With municipal bonds, you can often borrow up to between 50%-75% of their value. However, bonds, in general, are facing headwinds since they lose market value and available equity as interest rates rise. Why would anyone give you full price locking themselves into your old lower-yielding bonds, when they can buy newly issued bonds paying a higher yield? Did you know that even some of the safest of bonds (which don’t yield much) have been known to lose value when the stock market tanks since people fear repayment risk by the issuer? Even though this drastic loss of value may only be temporary as fear pervades in the marketplace, these periods are again your best opportunities to use your own private family bank for other investment opportunities.
A home equity line of credit (HELOC) is NOT guaranteed to be available like a life insurance policy loan. In fact, I personally had a home equity line of credit revoked from under me in 2009 when global credit markets tightened. Counting on a HELOC as an emergency fund or hoping to leverage it into other real estate when prices are falling can be downright unreliable.
A 401k loan is not even in the same ballpark as infinite banking because you are no longer borrowing against steadily compounding assets. You actually must remove your mutual funds from the market to borrow those funds from your retirement. So again, when markets are down you must liquidate assets at a low point to buy discounted stocks or real estate using a 401k loan.
Also, there is no payment flexibility because you technically must pay yourself back monthly with interest over 5 years. Keep in mind too that when you pay this interest you must pay with after-tax dollars back into the 401k where they will be taxed again when withdrawn in retirement. To make matters worse, if you lose your job during the normal 5-year loan period then the entire loan would come due within 90-days, or else you’ll be taxed along with a 10% tax penalty for an early distribution.
To be clear, a 401k loan can be useful as the ultimate backstop emergency account. IUL loans and margin loans can also present an interesting opportunity when pairing them with life insurance loans as your main banking hub for more complex infinite banking strategies. However, as a stand-alone loan option, the 401k does not measure up to using Whole Life loans for the infinite banking concept.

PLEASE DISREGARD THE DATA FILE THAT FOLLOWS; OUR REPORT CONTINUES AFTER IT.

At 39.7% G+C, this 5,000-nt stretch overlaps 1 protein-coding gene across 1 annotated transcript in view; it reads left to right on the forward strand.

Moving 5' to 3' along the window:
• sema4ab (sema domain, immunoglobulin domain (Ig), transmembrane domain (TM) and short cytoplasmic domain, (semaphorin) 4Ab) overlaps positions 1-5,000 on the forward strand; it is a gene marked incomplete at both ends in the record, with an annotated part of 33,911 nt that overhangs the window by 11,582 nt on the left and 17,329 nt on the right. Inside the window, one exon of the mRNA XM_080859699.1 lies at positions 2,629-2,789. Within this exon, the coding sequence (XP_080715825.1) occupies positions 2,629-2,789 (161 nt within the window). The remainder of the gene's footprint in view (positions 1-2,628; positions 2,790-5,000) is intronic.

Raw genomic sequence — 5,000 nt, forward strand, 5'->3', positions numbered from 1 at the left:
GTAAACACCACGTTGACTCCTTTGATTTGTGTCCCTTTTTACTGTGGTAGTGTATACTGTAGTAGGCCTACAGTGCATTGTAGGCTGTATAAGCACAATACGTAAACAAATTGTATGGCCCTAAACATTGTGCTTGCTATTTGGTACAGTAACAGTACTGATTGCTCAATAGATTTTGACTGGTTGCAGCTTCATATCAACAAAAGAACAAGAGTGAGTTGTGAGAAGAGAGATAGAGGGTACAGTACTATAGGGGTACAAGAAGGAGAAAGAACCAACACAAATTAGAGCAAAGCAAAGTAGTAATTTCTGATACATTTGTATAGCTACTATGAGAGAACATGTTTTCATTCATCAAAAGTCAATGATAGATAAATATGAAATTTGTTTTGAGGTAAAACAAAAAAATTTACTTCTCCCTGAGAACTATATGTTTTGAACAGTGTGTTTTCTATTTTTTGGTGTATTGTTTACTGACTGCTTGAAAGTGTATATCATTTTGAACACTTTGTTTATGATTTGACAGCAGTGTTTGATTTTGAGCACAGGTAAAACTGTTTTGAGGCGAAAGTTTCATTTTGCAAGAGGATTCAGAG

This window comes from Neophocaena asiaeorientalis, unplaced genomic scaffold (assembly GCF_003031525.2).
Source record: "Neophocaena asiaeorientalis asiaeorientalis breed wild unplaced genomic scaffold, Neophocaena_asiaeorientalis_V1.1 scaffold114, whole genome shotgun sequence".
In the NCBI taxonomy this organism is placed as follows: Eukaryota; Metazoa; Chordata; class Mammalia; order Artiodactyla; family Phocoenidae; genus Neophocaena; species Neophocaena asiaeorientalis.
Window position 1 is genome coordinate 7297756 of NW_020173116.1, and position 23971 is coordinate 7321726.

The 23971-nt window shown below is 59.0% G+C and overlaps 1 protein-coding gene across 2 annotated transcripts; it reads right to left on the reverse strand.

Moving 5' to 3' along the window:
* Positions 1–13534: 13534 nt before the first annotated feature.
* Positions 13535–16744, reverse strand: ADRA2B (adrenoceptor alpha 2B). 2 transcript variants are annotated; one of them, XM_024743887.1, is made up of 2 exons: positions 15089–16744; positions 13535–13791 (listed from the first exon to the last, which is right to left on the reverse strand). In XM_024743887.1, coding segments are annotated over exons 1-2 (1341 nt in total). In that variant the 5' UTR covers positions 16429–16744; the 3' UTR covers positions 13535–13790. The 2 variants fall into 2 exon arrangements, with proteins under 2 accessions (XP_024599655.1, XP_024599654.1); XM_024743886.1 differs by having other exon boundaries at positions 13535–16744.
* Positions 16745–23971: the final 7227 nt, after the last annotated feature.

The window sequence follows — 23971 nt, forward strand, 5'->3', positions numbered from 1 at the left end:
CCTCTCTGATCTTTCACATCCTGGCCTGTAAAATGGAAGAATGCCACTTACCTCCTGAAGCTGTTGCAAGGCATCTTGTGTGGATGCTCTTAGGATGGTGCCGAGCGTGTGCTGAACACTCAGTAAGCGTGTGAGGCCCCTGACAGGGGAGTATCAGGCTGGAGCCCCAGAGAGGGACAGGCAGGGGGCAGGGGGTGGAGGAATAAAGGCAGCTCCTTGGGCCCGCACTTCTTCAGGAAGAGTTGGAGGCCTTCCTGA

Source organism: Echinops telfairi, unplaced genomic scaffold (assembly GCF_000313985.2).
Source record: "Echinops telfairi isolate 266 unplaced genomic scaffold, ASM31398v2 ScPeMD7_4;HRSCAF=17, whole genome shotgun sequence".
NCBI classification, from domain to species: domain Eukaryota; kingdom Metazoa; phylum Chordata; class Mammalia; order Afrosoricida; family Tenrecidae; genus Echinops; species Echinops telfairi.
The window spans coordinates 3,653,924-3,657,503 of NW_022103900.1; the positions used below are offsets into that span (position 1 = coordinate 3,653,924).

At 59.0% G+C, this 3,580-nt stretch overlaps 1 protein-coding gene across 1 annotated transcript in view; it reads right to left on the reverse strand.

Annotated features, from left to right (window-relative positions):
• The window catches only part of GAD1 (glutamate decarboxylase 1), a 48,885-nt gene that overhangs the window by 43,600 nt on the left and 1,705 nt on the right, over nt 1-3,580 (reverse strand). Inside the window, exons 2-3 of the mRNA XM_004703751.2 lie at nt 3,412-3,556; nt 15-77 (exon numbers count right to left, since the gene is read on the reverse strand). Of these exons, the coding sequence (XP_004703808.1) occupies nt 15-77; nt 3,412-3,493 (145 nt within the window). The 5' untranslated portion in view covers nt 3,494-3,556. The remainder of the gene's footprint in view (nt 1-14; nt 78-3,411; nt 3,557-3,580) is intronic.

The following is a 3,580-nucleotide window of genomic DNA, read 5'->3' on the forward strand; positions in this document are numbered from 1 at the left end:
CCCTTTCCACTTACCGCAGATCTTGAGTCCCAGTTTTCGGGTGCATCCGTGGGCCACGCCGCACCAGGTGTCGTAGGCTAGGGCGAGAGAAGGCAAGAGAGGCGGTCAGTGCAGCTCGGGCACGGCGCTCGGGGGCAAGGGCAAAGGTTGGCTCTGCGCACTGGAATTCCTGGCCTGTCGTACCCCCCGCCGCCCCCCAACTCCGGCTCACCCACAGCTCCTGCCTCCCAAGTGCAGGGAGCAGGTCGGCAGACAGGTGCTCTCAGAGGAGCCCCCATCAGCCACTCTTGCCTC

Infinite Banking Concept Example
This infinite banking concept video below gives a detailed mathematical example of taking IBC loans from a Whole Life policy vs. saving and withdrawing from an unrealistically high-yielding savings/investing rate. This IBC example video shows continuous borrowing and recycling of premium dollars over decades. Both the embedded policy loan as well as the turnkey cash value line of credit program (CVLOC) can be seen and compared in our infinite banking concept example.
Obviously, the most relevant example would be to book your own banking custom consult so you can see one using your own true-to-life policy design and premium numbers. However, this infinite banking example will give you some idea of how the numbers of IBC can look.
Best Practices for the Infinite Banking Concept
First off, you should schedule a call with an infinite banking specialist to fill in any educational gaps so you can get comfortable with the strategy, products, and mindset. We can also suggest more efficient cash flow architecture and asset restructuring for banking premium possibilities you didn’t even know you had. Even though this is your first time down this road, we have guided thousands of folks in similar situations.
Clients sometimes erroneously feel that stacking policies on younger family members would be more financially efficient when designing a policy or a portfolio of family policies as their infinite banking engine. However, we often disprove this myth as you can see in this video about Whole Life for kids vs. their parents. If the performance difference is negligible then we feel much more comfortable starting with a policy on the breadwinner(s) first as well as non-working spouses, especially if their absence would cause a family disruption. Then we proceed with ancillary policies on kids and/or key employees to expand your infinite banking strategy.